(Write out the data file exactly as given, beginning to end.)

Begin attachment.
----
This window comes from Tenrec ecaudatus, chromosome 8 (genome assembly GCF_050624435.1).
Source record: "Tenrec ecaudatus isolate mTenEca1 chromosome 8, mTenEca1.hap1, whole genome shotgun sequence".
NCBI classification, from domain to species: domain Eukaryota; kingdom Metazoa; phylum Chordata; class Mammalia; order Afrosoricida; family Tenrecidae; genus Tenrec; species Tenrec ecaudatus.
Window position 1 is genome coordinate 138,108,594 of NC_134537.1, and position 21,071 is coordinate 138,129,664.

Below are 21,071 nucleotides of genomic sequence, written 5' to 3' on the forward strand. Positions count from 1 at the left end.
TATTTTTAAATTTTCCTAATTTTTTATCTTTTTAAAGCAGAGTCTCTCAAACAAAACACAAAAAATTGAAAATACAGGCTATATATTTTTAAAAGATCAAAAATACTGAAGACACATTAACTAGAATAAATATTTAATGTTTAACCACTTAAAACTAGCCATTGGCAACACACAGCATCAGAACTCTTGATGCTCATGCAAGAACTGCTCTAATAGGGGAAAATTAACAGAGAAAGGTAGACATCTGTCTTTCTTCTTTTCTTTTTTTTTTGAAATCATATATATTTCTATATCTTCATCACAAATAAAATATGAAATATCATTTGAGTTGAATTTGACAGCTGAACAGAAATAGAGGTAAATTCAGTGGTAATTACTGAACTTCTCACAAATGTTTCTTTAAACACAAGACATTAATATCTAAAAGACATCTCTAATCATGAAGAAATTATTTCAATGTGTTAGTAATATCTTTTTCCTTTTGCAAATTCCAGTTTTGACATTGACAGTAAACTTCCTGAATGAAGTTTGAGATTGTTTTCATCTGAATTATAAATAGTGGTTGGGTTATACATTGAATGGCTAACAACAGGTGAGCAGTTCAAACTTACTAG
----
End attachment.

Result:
This window comes from Tenrec ecaudatus, chromosome 8 (genome assembly GCF_050624435.1).
Source record: "Tenrec ecaudatus isolate mTenEca1 chromosome 8, mTenEca1.hap1, whole genome shotgun sequence".
NCBI classification, from domain to species: domain Eukaryota; kingdom Metazoa; phylum Chordata; class Mammalia; order Afrosoricida; family Tenrecidae; genus Tenrec; species Tenrec ecaudatus.
Window position 1 is genome coordinate 138,108,594 of NC_134537.1, and position 21,071 is coordinate 138,129,664.

Below are 21,071 nucleotides of genomic sequence, written 5' to 3' on the forward strand. Positions count from 1 at the left end.
TATTTTTAAATTTTCCTAATTTTTTATCTTTTTAAAGCAGAGTCTCTCAAACAAAACACAAAAAATTGAAAATACAGGCTATATATTTTTAAAAGATCAAAAATACTGAAGACACATTAACTAGAATAAATATTTAATGTTTAACCACTTAAAACTAGCCATTGGCAACACACAGCATCAGAACTCTTGATGCTCATGCAAGAACTGCTCTAATAGGGGAAAATTAACAGAGAAAGGTAGACATCTGTCTTTCTTCTTTTCTTTTTTTTTTGAAATCATATATATTTCTATATCTTCATCACAAATAAAATATGAAATATCATTTGAGTTGAATTTGACAGCTGAACAGAAATAGAGGTAAATTCAGTGGTAATTACTGAACTTCTCACAAATGTTTCTTTAAACACAAGACATTAATATCTAAAAGACATCTCTAATCATGAAGAAATTATTTCAATGTGTTAGTAATATCTTTTTCCTTTTGCAAATTCCAGTTTTGACATTGACAGTAAACTTCCTGAATGAAGTTTGAGATTGTTTTCATCTGAATTATAAATAGTGGTTGGGTTATACATTGAATGGCTAACAACAGGTGAGCAGTTCAAACTTACTAG